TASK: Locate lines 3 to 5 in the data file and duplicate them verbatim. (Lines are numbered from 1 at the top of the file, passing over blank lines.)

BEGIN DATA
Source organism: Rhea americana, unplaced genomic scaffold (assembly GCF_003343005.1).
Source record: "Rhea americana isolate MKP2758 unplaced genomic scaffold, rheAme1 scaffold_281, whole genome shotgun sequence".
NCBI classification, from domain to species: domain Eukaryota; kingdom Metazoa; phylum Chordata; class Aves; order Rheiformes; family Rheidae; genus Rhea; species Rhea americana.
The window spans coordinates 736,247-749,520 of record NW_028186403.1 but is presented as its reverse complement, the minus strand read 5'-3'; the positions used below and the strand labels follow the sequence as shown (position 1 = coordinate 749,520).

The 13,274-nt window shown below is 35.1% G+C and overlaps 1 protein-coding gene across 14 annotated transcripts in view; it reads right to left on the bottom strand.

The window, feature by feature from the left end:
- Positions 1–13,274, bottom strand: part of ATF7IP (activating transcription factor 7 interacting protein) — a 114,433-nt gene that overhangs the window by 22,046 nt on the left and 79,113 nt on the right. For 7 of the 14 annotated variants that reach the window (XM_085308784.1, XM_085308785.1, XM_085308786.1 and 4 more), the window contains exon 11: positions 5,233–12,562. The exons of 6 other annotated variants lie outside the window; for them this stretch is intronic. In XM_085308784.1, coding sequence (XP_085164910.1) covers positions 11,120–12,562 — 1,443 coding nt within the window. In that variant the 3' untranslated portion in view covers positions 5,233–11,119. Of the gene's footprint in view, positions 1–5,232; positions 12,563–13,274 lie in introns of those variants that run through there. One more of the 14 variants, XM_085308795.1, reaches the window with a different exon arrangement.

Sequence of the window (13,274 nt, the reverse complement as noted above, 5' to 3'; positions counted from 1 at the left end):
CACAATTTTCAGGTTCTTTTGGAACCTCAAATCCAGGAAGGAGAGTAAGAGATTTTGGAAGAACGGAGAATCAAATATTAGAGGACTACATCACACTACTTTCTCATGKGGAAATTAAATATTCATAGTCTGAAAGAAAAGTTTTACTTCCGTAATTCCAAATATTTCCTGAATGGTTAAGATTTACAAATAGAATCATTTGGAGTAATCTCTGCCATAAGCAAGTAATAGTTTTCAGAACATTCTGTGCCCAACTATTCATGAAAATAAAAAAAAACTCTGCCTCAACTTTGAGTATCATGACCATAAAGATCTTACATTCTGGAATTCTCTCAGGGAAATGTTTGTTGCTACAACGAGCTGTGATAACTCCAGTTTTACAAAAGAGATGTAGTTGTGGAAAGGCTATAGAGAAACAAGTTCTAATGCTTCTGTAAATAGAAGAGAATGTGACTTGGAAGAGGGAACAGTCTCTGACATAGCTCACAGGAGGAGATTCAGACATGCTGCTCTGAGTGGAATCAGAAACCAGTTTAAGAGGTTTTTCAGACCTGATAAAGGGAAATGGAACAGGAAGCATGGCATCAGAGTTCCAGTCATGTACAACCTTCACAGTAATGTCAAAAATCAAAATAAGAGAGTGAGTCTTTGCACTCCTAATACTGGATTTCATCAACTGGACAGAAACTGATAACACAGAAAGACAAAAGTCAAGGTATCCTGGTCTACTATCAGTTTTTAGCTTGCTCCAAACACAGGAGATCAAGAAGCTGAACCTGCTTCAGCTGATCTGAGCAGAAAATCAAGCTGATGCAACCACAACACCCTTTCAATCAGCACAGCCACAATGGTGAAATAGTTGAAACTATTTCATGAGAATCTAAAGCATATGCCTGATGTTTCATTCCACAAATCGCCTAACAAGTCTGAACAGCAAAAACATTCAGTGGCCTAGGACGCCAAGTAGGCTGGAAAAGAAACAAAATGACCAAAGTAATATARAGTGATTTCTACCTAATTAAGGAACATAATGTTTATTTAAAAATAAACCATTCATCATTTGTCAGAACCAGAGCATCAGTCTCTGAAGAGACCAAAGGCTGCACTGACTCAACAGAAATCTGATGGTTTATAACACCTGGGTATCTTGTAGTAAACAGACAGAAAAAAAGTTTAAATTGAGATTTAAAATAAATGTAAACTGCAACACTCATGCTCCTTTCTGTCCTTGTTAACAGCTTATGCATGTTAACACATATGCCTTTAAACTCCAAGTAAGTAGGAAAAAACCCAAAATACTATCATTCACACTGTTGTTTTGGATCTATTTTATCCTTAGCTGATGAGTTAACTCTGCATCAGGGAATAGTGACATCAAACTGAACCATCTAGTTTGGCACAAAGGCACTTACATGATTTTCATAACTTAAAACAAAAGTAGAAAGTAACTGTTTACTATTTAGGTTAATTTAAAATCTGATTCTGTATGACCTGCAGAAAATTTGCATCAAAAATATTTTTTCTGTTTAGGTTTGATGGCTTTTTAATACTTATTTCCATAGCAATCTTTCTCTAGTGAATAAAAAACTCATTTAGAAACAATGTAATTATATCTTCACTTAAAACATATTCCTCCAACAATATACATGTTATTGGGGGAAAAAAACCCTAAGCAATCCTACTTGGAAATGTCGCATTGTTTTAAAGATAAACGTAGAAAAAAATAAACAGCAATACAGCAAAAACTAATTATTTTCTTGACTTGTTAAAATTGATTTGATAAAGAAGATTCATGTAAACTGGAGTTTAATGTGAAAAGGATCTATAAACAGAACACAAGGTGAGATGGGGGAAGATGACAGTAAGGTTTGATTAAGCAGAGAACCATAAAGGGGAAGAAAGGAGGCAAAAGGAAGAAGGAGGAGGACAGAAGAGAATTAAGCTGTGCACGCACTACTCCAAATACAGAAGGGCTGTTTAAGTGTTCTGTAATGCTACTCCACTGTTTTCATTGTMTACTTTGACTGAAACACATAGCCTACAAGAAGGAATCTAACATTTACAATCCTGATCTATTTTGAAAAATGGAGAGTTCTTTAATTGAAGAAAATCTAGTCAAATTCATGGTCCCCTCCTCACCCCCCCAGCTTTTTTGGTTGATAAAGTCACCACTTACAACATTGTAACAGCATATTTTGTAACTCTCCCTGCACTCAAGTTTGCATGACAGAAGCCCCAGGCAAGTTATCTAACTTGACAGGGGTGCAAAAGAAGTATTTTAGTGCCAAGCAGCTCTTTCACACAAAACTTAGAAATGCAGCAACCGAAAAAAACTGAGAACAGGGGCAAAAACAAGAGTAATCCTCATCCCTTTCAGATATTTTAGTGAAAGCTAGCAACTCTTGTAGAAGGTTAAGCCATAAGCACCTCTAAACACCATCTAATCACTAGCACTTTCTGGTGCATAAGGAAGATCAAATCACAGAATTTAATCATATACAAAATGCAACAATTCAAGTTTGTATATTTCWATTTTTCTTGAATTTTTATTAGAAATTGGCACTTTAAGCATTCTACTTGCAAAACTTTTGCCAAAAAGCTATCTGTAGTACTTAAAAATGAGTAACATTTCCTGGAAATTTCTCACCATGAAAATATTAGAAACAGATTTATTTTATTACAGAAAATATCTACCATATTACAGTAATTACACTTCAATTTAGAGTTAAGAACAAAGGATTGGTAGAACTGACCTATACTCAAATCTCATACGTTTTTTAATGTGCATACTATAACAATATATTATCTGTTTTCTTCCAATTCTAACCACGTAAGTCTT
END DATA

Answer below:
NCBI classification, from domain to species: domain Eukaryota; kingdom Metazoa; phylum Chordata; class Aves; order Rheiformes; family Rheidae; genus Rhea; species Rhea americana.
The window spans coordinates 736,247-749,520 of record NW_028186403.1 but is presented as its reverse complement, the minus strand read 5'-3'; the positions used below and the strand labels follow the sequence as shown (position 1 = coordinate 749,520).

The 13,274-nt window shown below is 35.1% G+C and overlaps 1 protein-coding gene across 14 annotated transcripts in view; it reads right to left on the bottom strand.